If you have rough, sandpaper-like bumps on the backs of your arms or legs or other areas of your body, you may have keratosis pilaris, or KP. While harmless, KP bumps can be unsightly and annoying and can be a long-term skin problem for both men and women. Luckily, there are some things you can do to get rid of KP bumps and maintain smooth, healthy-looking skin year-round.
What Is Keratosis Pilaris?
Keratosis pilaris is a common skin condition that causes small, rough bumps to form on the skin. These bumps can be red or the same color as the rest of your skin tone, and they do not usually hurt or itch (except if your skin is dry).
Often confused with small goosebumps or acne, keratosis pilaris occurs when a skin-based protein [keratin] forms hard plugs within hair follicles. The result is skin-colored bumps about the size of a grain of sand, along with a fine, bumpy texture. Some cases are accompanied by redness.
Keratin is an important protein that is present in your hair, skin, and nails. However, when too much keratin is produced, it can form these small scaly bumps on your skin. People with dry skin tend to be more susceptible to keratosis pilaris, since flakes of dry skin can become trapped inside pores, causing the buildup of debris and excess keratin within hair follicles.
Keratosis pilaris is found most commonly on the back and outer sides of the upper arms (though the lower arms can also be affected). It can also be found on the thighs, hands, and the tops of the legs, flanks, buttocks, and face, where it is commonly mistaken for acne (especially in adolescents).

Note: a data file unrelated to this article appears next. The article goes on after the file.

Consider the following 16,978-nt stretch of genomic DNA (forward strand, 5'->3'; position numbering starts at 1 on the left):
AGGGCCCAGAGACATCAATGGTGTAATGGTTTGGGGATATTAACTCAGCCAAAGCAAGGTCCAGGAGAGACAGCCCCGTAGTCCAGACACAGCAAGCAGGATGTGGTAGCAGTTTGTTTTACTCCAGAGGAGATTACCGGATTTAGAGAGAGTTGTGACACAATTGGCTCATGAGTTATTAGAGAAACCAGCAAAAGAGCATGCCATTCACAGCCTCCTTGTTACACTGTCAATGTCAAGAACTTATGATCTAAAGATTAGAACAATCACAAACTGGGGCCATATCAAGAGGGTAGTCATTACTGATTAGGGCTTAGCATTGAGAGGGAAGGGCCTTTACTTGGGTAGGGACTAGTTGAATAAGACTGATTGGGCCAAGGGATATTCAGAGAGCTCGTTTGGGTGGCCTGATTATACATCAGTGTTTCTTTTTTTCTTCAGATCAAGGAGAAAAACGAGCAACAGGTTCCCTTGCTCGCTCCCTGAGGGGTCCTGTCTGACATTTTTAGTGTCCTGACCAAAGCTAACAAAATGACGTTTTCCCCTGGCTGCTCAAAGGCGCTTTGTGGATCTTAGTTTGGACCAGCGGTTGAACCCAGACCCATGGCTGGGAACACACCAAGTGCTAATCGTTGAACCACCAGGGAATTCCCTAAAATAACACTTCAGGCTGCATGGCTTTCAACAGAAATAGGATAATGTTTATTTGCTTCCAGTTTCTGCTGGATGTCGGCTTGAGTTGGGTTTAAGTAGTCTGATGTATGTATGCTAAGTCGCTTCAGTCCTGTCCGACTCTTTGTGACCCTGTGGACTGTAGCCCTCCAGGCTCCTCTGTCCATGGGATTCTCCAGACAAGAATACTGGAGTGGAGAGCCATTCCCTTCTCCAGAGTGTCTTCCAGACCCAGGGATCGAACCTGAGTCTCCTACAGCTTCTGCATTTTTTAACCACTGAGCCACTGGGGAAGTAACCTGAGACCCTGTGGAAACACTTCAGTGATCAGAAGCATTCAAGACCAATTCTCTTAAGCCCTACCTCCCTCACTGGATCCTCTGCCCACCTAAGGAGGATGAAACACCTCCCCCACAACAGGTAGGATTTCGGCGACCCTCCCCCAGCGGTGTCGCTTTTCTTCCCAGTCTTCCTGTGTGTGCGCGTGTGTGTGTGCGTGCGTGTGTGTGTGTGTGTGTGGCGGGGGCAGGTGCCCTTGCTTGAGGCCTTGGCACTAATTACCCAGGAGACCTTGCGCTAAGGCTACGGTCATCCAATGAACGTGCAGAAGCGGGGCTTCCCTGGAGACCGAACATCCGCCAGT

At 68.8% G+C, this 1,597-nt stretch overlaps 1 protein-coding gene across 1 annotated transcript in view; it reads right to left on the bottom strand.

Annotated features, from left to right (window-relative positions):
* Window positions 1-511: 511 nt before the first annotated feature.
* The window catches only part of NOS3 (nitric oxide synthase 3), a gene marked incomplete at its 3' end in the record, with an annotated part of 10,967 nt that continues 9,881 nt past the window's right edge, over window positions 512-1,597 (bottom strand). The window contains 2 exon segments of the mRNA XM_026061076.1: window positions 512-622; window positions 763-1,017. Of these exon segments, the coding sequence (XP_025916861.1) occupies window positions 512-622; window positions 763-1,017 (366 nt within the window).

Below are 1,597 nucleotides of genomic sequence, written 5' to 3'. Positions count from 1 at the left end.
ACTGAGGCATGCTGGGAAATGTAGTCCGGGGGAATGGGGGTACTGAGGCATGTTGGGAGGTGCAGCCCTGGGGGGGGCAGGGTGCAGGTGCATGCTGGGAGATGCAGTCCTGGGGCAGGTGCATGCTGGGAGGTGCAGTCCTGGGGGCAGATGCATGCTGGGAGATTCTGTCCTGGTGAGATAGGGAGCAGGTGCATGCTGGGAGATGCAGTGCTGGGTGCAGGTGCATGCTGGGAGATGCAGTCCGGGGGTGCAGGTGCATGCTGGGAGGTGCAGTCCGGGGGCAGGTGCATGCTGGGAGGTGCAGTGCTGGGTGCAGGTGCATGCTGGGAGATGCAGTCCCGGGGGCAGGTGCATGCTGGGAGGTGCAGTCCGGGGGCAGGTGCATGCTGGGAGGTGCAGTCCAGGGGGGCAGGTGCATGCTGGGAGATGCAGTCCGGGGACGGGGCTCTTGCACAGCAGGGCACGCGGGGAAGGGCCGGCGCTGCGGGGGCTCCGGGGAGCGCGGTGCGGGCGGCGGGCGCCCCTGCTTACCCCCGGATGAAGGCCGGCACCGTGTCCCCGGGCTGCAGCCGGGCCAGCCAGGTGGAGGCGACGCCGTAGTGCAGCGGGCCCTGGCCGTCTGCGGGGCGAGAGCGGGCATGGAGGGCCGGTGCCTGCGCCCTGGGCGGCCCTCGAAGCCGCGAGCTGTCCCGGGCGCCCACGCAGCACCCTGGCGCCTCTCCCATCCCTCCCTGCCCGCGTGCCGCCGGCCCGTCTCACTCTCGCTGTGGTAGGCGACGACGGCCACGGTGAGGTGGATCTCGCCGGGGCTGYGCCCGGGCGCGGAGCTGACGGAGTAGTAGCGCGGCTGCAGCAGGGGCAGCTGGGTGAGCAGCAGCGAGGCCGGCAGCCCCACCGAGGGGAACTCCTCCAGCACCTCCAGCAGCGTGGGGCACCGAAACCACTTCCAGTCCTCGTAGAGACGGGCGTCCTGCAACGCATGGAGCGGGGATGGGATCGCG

Keratosis pilaris also appears to be linked with atopic dermatitis, or eczema. Like eczema, KP bumps may go away on their own as a child grows into adulthood. For others, KP bumps can be a long-term skin concern.
Various Types of Keratosis Pilaris
- Keratosis pilaris rubra (red, inflamed bumps which can be on arms, head, legs)
- Keratosis pilaris alba (rough, bumpy skin with no irritation)
- Keratosis pilaris rubra faceii (reddish rash on the cheeks)
How Do I Get Rid of KP Bumps?
The best treatment for KP bumps involves proper moisturization and exfoliation. In some more severe cases, your dermatologist may recommend prescription retinoids or in-office treatments.
Treating KP bumps:
The best way to get to the root of the problem is to use a leave-on exfoliant that contains the ingredient salicylic acid (BHA). BHA is an amazing multitasking ingredient because it gets beyond the skin’s surface to exfoliate inside the pore, removing the hard clog that causes the problem. Clog gone, problem relieved!
Glycolic acid can be used to lower the pH of the skin and therefore loosen the “glue” that holds skin cells together. This allows the flakes of dead skin and debris to detach from the fresh new cells underneath.
Moisturize with a barrier repair cream. Dry, dehydrated skin worsens KP bumps, so use a barrier repair moisturizer to strengthen the skin barrier, reducing dryness and dehydration.
Are KP Bumps Preventable?
Because KP bumps are caused by genetics, they cannot always be entirely prevented. However, you can reduce their appearance and the likelihood that they will show up on your skin again by keeping your skin moisturized and exfoliating several times throughout the week.
DermExcel products that will treat Keratosis Pilaris: